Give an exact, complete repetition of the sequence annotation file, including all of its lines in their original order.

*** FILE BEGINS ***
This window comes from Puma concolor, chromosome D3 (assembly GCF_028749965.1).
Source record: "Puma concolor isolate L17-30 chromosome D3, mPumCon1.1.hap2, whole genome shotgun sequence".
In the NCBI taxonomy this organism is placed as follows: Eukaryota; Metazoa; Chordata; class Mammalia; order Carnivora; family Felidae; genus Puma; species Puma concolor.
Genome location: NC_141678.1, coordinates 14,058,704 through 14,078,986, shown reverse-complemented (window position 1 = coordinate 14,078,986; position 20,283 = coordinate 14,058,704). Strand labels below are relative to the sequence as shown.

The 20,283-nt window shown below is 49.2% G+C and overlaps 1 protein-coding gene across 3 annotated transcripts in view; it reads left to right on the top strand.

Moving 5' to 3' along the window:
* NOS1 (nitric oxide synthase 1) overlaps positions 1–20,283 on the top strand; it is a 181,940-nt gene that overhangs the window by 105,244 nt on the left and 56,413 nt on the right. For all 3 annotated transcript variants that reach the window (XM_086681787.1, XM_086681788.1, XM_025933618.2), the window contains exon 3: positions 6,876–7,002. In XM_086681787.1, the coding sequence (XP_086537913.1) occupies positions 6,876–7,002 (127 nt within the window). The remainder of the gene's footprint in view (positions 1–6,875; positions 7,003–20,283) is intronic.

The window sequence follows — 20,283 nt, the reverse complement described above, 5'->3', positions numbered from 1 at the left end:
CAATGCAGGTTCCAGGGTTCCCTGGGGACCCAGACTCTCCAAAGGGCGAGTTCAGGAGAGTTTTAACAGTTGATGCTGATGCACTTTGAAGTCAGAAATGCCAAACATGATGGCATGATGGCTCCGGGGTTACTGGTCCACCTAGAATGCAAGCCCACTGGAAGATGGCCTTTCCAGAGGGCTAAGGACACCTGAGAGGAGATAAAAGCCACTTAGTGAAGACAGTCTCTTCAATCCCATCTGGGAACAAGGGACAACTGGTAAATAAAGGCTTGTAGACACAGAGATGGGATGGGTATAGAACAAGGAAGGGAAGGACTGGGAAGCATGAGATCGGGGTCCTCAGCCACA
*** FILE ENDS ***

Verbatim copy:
This window comes from Puma concolor, chromosome D3 (assembly GCF_028749965.1).
Source record: "Puma concolor isolate L17-30 chromosome D3, mPumCon1.1.hap2, whole genome shotgun sequence".
In the NCBI taxonomy this organism is placed as follows: Eukaryota; Metazoa; Chordata; class Mammalia; order Carnivora; family Felidae; genus Puma; species Puma concolor.
Genome location: NC_141678.1, coordinates 14,058,704 through 14,078,986, shown reverse-complemented (window position 1 = coordinate 14,078,986; position 20,283 = coordinate 14,058,704). Strand labels below are relative to the sequence as shown.

The 20,283-nt window shown below is 49.2% G+C and overlaps 1 protein-coding gene across 3 annotated transcripts in view; it reads left to right on the top strand.

Moving 5' to 3' along the window:
* NOS1 (nitric oxide synthase 1) overlaps positions 1–20,283 on the top strand; it is a 181,940-nt gene that overhangs the window by 105,244 nt on the left and 56,413 nt on the right. For all 3 annotated transcript variants that reach the window (XM_086681787.1, XM_086681788.1, XM_025933618.2), the window contains exon 3: positions 6,876–7,002. In XM_086681787.1, the coding sequence (XP_086537913.1) occupies positions 6,876–7,002 (127 nt within the window). The remainder of the gene's footprint in view (positions 1–6,875; positions 7,003–20,283) is intronic.

The window sequence follows — 20,283 nt, the reverse complement described above, 5'->3', positions numbered from 1 at the left end:
CAATGCAGGTTCCAGGGTTCCCTGGGGACCCAGACTCTCCAAAGGGCGAGTTCAGGAGAGTTTTAACAGTTGATGCTGATGCACTTTGAAGTCAGAAATGCCAAACATGATGGCATGATGGCTCCGGGGTTACTGGTCCACCTAGAATGCAAGCCCACTGGAAGATGGCCTTTCCAGAGGGCTAAGGACACCTGAGAGGAGATAAAAGCCACTTAGTGAAGACAGTCTCTTCAATCCCATCTGGGAACAAGGGACAACTGGTAAATAAAGGCTTGTAGACACAGAGATGGGATGGGTATAGAACAAGGAAGGGAAGGACTGGGAAGCATGAGATCGGGGTCCTCAGCCACA